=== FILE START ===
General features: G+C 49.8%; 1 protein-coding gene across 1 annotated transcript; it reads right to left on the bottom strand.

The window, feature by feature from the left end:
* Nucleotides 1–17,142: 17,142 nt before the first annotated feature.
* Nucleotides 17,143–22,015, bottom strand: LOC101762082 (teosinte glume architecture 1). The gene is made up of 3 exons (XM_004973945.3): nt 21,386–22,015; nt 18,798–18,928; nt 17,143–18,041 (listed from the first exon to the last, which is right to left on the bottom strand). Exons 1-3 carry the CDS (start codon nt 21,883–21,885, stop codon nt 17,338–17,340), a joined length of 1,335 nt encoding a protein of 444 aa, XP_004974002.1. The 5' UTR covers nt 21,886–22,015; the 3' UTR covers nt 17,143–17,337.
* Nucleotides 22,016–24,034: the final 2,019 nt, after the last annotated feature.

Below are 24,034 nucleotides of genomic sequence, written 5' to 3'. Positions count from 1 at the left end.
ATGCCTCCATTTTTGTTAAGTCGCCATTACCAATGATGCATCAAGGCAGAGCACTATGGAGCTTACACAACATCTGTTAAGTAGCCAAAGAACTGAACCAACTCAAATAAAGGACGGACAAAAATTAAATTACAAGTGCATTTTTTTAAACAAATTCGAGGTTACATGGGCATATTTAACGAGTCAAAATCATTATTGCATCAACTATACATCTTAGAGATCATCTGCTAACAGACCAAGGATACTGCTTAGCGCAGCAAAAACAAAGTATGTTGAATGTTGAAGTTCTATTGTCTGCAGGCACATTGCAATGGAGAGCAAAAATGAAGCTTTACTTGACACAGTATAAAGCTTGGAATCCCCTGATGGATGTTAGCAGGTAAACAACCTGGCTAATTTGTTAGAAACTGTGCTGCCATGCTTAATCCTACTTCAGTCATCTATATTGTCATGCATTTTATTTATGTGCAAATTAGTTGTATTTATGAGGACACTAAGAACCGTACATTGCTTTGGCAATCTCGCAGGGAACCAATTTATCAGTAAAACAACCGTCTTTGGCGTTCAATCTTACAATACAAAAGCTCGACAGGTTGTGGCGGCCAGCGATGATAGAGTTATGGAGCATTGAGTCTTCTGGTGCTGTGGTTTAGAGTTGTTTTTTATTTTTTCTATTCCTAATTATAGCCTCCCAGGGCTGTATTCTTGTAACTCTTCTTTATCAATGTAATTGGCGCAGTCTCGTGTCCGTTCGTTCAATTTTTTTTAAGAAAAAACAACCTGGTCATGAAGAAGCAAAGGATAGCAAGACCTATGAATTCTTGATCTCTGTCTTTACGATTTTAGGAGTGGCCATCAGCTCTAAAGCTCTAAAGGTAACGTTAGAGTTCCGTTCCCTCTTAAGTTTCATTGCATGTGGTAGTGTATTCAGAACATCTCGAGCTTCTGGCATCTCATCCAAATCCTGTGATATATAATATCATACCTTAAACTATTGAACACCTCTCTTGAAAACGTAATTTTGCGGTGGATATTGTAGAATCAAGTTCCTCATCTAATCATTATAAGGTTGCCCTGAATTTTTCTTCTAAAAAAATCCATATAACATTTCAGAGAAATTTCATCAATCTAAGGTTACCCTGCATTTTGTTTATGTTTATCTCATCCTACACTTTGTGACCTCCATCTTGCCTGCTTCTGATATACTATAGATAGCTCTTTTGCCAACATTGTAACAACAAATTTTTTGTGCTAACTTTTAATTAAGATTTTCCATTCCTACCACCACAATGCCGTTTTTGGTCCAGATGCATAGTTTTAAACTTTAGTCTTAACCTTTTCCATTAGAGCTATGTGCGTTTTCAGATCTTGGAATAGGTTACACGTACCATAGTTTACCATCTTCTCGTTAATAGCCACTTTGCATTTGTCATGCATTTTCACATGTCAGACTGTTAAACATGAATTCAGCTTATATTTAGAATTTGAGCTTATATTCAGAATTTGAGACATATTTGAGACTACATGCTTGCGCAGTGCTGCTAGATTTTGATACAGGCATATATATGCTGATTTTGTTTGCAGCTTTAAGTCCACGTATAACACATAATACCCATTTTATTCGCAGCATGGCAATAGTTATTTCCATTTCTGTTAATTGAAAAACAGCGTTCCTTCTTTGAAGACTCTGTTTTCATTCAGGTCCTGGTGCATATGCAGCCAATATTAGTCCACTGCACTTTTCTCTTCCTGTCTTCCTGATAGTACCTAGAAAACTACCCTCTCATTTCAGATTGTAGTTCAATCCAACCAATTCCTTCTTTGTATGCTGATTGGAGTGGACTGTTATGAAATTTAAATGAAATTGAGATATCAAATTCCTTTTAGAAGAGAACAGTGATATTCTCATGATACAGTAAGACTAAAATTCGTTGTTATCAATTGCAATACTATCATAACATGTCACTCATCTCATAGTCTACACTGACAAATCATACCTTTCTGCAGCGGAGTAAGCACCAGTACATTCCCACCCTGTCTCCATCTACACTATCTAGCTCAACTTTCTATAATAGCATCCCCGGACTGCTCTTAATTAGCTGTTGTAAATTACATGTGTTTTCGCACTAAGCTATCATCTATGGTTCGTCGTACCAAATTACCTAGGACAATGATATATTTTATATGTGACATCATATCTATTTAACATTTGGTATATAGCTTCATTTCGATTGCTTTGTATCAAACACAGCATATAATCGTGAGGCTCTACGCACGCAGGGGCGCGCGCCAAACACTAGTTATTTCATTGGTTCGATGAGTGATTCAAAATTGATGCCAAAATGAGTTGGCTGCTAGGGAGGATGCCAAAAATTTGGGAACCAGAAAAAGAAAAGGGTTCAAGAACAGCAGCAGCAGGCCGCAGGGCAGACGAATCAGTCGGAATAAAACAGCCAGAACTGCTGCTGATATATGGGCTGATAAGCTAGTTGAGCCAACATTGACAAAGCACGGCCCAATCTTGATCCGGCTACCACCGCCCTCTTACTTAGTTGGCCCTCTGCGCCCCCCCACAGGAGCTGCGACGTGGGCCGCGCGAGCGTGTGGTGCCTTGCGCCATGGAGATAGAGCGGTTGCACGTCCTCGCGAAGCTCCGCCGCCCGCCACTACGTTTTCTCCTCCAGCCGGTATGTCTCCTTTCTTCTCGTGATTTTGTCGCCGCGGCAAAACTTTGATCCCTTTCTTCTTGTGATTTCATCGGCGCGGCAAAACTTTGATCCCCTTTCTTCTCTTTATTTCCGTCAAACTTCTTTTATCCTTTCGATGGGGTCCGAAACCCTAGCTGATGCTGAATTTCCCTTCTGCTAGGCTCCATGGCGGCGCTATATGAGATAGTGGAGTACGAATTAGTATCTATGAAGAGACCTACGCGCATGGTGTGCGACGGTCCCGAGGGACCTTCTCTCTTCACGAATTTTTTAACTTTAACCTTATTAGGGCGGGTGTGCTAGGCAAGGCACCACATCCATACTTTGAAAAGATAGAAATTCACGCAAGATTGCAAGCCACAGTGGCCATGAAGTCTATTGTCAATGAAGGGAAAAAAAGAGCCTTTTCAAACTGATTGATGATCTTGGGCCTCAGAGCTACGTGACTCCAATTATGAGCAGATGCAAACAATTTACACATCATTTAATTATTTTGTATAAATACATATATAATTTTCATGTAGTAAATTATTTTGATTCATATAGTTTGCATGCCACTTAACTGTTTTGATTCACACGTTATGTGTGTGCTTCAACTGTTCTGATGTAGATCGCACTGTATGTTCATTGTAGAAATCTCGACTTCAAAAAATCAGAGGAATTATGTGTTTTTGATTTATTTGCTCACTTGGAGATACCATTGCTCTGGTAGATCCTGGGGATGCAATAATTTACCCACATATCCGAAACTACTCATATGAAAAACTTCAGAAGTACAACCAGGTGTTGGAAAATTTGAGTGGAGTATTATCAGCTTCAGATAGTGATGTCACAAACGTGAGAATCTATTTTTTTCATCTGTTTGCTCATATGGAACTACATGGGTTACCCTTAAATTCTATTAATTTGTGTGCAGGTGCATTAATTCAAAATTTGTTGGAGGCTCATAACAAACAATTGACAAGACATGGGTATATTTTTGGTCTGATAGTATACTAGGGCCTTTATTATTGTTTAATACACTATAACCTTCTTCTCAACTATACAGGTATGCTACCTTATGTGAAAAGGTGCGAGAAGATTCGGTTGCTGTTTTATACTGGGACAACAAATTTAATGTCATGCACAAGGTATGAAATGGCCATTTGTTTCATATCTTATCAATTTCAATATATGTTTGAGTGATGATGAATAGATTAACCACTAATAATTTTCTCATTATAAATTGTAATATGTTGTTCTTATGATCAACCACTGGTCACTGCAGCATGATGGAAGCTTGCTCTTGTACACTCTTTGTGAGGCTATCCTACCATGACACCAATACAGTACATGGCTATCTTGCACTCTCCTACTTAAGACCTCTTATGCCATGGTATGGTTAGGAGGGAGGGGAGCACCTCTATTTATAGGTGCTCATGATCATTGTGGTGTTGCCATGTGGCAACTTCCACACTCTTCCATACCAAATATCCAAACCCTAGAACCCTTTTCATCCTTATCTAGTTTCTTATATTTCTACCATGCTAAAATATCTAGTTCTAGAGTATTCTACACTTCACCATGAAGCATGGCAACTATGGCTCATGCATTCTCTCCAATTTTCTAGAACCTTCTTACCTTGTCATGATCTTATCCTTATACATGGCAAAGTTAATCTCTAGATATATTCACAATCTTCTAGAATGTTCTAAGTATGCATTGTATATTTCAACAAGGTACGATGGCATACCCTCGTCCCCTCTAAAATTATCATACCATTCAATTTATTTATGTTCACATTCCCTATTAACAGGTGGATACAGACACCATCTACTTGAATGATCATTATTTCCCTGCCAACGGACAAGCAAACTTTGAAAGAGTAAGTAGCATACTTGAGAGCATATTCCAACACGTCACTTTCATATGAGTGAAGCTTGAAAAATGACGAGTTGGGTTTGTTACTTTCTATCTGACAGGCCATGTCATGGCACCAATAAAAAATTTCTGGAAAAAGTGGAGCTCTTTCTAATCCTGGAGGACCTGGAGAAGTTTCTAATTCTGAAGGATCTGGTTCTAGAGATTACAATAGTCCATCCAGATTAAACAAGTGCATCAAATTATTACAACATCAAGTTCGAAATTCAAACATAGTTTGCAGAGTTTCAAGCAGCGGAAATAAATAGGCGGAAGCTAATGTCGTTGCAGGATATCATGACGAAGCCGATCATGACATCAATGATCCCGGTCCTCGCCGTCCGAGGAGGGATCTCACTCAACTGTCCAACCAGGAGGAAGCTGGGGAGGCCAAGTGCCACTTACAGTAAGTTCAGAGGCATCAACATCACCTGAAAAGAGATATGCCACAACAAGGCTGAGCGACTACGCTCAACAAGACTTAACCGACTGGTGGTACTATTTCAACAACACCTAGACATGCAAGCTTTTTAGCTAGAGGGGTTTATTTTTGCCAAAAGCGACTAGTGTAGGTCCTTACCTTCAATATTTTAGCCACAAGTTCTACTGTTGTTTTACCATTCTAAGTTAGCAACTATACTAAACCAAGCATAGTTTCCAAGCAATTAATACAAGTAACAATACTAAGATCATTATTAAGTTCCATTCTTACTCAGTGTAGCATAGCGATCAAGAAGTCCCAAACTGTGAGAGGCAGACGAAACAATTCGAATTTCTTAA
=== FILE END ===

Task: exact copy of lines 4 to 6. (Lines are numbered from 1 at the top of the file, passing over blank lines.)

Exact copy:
* Nucleotides 17,143–22,015, bottom strand: LOC101762082 (teosinte glume architecture 1). The gene is made up of 3 exons (XM_004973945.3): nt 21,386–22,015; nt 18,798–18,928; nt 17,143–18,041 (listed from the first exon to the last, which is right to left on the bottom strand). Exons 1-3 carry the CDS (start codon nt 21,883–21,885, stop codon nt 17,338–17,340), a joined length of 1,335 nt encoding a protein of 444 aa, XP_004974002.1. The 5' UTR covers nt 21,886–22,015; the 3' UTR covers nt 17,143–17,337.
* Nucleotides 22,016–24,034: the final 2,019 nt, after the last annotated feature.

Below are 24,034 nucleotides of genomic sequence, written 5' to 3'. Positions count from 1 at the left end.